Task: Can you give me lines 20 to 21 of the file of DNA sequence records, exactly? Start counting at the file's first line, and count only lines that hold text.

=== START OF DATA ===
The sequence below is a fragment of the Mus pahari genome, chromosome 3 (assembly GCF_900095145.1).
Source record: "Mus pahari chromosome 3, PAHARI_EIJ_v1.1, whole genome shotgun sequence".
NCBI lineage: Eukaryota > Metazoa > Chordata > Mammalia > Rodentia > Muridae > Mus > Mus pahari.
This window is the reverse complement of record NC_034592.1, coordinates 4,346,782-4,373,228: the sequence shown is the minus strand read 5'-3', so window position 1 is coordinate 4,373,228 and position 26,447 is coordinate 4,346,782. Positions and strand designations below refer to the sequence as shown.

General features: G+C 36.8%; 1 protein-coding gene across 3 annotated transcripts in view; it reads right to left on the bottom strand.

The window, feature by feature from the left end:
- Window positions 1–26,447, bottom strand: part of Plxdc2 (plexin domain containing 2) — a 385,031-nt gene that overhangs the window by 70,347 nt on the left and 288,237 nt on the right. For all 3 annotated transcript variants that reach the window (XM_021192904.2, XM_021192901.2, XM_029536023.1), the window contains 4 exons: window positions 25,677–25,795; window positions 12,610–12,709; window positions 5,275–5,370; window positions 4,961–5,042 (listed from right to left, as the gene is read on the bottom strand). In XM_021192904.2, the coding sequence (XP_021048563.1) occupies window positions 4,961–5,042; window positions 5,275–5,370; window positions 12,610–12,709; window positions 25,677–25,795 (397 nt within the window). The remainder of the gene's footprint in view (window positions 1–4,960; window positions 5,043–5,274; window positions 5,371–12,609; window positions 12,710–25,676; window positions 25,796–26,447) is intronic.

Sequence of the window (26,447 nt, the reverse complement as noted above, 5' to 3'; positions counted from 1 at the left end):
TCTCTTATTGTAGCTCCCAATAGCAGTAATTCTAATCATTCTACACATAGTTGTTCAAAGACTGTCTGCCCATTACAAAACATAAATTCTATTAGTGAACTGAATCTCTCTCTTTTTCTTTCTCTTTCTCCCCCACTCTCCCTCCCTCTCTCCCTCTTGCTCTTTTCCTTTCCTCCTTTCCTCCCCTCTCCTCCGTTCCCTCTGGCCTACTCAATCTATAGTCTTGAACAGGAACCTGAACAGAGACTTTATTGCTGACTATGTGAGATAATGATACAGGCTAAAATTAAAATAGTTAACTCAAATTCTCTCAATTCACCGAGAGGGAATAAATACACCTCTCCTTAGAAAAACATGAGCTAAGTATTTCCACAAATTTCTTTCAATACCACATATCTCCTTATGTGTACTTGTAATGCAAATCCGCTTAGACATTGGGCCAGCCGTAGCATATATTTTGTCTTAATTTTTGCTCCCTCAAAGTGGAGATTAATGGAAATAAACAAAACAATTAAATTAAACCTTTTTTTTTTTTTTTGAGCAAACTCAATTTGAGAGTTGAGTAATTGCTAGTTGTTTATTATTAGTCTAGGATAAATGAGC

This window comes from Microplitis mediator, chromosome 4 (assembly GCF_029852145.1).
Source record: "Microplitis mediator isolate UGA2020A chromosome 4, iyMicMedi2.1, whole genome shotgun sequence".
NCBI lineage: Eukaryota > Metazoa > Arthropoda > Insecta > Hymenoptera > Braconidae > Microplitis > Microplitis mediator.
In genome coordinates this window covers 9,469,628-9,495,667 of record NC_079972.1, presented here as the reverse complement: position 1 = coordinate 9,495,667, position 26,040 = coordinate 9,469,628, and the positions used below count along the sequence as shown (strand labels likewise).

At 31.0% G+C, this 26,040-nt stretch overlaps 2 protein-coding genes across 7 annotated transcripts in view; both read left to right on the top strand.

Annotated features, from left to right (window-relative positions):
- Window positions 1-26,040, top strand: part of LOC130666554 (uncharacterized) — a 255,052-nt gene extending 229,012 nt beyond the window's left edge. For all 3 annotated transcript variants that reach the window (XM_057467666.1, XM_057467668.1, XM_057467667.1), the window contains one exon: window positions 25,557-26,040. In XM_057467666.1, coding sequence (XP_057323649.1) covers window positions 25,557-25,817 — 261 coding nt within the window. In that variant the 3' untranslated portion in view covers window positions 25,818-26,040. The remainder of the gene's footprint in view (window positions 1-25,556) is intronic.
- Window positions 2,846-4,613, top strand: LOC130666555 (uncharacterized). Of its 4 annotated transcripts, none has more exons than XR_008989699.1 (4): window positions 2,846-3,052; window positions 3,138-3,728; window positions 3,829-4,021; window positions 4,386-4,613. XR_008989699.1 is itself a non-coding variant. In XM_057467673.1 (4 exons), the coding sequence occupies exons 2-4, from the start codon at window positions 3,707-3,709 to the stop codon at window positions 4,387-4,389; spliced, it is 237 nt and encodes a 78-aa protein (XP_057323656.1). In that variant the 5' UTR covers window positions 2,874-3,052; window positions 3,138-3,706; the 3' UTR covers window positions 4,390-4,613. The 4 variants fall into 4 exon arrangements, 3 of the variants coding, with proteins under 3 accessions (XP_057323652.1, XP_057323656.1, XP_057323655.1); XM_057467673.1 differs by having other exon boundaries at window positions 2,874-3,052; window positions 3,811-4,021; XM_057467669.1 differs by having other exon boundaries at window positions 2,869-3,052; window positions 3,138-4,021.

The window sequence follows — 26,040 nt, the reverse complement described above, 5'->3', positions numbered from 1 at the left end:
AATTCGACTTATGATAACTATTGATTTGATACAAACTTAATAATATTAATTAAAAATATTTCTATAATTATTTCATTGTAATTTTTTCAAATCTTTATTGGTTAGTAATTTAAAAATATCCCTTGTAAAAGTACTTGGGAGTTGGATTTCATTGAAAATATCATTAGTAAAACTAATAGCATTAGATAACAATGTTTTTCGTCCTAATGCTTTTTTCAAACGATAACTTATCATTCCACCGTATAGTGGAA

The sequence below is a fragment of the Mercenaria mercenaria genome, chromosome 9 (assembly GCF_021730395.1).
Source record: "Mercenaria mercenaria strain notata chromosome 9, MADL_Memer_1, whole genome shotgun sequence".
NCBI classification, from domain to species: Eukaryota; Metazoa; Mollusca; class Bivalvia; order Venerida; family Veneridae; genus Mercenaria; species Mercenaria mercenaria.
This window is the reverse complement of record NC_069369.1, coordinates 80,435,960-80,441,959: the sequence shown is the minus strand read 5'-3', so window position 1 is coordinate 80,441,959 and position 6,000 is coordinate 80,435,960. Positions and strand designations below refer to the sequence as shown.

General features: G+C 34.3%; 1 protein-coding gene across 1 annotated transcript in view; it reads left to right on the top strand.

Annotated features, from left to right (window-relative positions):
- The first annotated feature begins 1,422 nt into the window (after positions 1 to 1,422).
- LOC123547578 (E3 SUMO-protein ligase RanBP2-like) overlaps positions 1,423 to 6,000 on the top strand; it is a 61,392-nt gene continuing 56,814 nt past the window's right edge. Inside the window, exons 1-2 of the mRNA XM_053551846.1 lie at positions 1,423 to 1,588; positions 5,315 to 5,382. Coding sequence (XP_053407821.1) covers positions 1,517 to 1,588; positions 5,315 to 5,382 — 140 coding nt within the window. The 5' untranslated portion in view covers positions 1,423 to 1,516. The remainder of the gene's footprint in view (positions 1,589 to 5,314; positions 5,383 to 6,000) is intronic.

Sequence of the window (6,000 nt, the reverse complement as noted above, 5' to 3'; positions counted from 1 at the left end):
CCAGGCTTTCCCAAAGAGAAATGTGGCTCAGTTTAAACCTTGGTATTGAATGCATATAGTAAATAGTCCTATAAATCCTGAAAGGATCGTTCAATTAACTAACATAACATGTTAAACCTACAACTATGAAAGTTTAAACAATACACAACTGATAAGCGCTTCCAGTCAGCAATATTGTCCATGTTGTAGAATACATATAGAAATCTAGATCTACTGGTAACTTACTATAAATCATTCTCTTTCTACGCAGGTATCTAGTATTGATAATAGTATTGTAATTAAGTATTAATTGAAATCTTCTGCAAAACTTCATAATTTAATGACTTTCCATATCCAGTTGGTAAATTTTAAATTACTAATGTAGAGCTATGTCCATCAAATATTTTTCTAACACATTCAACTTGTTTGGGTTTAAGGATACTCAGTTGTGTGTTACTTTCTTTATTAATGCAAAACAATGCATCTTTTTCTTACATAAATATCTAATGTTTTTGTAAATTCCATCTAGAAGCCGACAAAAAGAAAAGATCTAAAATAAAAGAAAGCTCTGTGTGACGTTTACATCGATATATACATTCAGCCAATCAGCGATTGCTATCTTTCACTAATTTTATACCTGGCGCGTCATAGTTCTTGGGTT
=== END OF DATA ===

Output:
The sequence below is a fragment of the Mercenaria mercenaria genome, chromosome 9 (assembly GCF_021730395.1).
Source record: "Mercenaria mercenaria strain notata chromosome 9, MADL_Memer_1, whole genome shotgun sequence".